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Hey guys, wanting to mount up my OEM console that I got a while ago into my fastback. As I said the car didn't originally have a console. Non-ac too. Automatic.

I am working the steps out my mind before I set off to do it and have a couple of questions.

Hole for the mounting brackets on the body. Are there any marks that would indicate to the factory workers where to punch/drill?

And the 6 screws on the sides. Where those original cutting/sheet metal screws or where there holes also drilled first?

And I've read about using a soldering iron to put holes in the carpet so the screw doesn't get caught up.

Thanks!
-lefty
Pictures would also be great :) Everyone likes those.
 

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What year of car? '65-66? If so, no there's no holes or dimples that show where to drill, at least not on any of the non-console cars I've ever seen. There may be dimples where the front mounting bracket was supposed to mount in front of the shifter, but I've never seen dimples for the 6 screws that screw into the sides of the console. Also, I've never seen dimples for the chrome end cap screws either.

The holes weren't drilled, they were originally punched, almost as if the factory workers had some sort of fixture or template to put the holes in exactly the right spot.

The screws weren't self-tapping, they were regular sheetmetal screws, just like all of the other screws in the interior panels and dash. And yes, the soldering iron trick is an excellent idea, otherwise you'll tear your hair and carpet out trying to get the screws to start without catching and unraveling the carpet!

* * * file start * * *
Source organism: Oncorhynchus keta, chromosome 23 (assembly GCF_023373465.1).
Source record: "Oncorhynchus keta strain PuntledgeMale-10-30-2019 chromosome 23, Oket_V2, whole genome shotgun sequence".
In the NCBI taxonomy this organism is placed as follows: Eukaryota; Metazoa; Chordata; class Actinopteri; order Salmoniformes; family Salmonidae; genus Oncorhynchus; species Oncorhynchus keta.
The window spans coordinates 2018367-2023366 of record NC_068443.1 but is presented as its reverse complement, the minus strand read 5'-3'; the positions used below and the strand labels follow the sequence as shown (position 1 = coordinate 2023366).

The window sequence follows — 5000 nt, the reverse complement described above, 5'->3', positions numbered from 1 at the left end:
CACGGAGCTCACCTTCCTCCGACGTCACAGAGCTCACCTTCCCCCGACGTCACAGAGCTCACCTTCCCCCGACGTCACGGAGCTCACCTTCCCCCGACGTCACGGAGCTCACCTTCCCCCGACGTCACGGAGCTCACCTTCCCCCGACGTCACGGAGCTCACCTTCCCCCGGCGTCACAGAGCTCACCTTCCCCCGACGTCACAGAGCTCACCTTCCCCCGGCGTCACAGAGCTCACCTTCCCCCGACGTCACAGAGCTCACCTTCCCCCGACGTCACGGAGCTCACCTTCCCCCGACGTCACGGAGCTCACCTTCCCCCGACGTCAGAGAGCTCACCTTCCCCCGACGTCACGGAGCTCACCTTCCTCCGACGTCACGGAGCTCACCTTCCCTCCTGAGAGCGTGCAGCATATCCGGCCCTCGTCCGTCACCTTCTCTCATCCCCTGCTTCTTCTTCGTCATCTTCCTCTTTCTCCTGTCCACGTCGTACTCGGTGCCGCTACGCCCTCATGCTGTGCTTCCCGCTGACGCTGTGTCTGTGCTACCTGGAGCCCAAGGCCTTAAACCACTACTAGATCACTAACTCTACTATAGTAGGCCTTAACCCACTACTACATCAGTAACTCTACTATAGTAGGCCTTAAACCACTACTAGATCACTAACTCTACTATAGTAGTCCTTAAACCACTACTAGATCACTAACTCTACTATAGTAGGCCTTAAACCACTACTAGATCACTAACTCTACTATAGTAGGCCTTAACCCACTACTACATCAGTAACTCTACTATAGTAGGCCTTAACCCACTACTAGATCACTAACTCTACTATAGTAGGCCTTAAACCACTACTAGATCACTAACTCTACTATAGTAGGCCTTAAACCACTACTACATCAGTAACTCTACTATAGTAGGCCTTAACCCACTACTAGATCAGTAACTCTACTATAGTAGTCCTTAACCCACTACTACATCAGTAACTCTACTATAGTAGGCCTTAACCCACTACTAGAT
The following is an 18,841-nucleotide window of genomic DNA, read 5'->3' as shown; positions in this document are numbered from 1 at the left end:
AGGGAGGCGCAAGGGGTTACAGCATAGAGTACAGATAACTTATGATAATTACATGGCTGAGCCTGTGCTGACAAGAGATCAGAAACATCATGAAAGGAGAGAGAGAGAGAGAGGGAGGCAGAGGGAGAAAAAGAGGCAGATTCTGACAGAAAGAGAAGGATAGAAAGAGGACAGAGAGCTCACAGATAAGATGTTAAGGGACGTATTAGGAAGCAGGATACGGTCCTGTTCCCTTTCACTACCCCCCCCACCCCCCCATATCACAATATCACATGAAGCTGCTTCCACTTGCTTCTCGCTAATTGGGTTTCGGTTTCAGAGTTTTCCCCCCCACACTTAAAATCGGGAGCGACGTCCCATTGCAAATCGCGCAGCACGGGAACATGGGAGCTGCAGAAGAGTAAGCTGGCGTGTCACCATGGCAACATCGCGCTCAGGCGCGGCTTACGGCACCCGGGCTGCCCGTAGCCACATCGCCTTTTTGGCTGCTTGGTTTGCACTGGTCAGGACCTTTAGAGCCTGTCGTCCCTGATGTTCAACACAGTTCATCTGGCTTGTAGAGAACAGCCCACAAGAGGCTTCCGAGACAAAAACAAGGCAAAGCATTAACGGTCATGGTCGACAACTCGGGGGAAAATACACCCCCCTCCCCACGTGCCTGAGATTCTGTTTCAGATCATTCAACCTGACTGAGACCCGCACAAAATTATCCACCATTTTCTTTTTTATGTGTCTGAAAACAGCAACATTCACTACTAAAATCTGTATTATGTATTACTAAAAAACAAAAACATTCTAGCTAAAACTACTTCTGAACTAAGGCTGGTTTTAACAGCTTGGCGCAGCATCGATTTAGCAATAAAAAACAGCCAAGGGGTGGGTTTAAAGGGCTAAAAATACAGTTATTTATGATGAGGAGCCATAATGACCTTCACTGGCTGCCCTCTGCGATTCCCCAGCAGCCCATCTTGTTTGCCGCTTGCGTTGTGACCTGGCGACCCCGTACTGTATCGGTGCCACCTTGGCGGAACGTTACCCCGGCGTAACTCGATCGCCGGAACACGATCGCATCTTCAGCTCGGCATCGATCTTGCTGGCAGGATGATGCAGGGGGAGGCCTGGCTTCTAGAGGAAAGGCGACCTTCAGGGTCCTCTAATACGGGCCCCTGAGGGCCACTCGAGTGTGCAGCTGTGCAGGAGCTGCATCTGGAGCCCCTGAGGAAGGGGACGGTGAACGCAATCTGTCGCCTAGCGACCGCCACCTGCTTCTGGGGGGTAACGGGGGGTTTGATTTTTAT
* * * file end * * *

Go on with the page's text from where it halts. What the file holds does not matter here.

Hope this helps!
 

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It might help if you told us what year the car was.

The 64-66 had a pair of dimples above the transmission for the front bracket. Not very distinct, can be hard to spot. No other holes were marked anywhere, on any year Mustang. 67-up didn't have that bracket. Square up the console with the dash and shifter, then use an awl to punch screw holes through the carpet and floor. Do NOT drill the holes, you run about a 90% chance of ruining the carpet. Ford didn't drill the holes, either, so why should you?

Edit: What Rocks said. The factory used the console itself as the template.

Don't bother with the soldering iron, after you punch the holes you won't need it. The factory didn't do that, either.
 

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Thought I had a few pictures laying around of the mounting bracket and console. Notice also the clips that retain your console wiring under the console, this is almost never reproduced when people put a console in, but it's a nice touch. Also, the holes that are drilled in the console to allow it to attach to the mounting bracket are slotted as to make it easier to find the mounting bracket; you can't see the bracket once the console's installed, and it'd be a pain trying to find and start a screw in the correct place.





 

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Discussion Starter #5
Ahh crap! I knew I forgot a detail! Yes, she's a '65.

Thanks for the great info! The console has been mocked into place for a while now, but it'll get mounted this week!
 

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Instead of a soldering iron heat the butt end of a drill bit with a propane torch and burn right on through. The carpet will NOT catch fire even if it is red hot. Use the appropriate sized bit. I even used a 1/2" bit for my seat belt holes.

To get the right location put some masking tape near the hole location and put the console where you want it. Mark the hole positions on the tape and burn right through the mark.
 

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One more thing that bears mentioning: I'd mock the whole thing up with the carpet installed. Don't do like I did and try to install the console on the bare transmission tunnel. I did that once, and the holes I drilled were way off once I got the carpet and underlayment in place. Even though it seems like a negligible distance, the console is going to sit a little higher with the carpet in place, and it can really throw your screw holes off.
 
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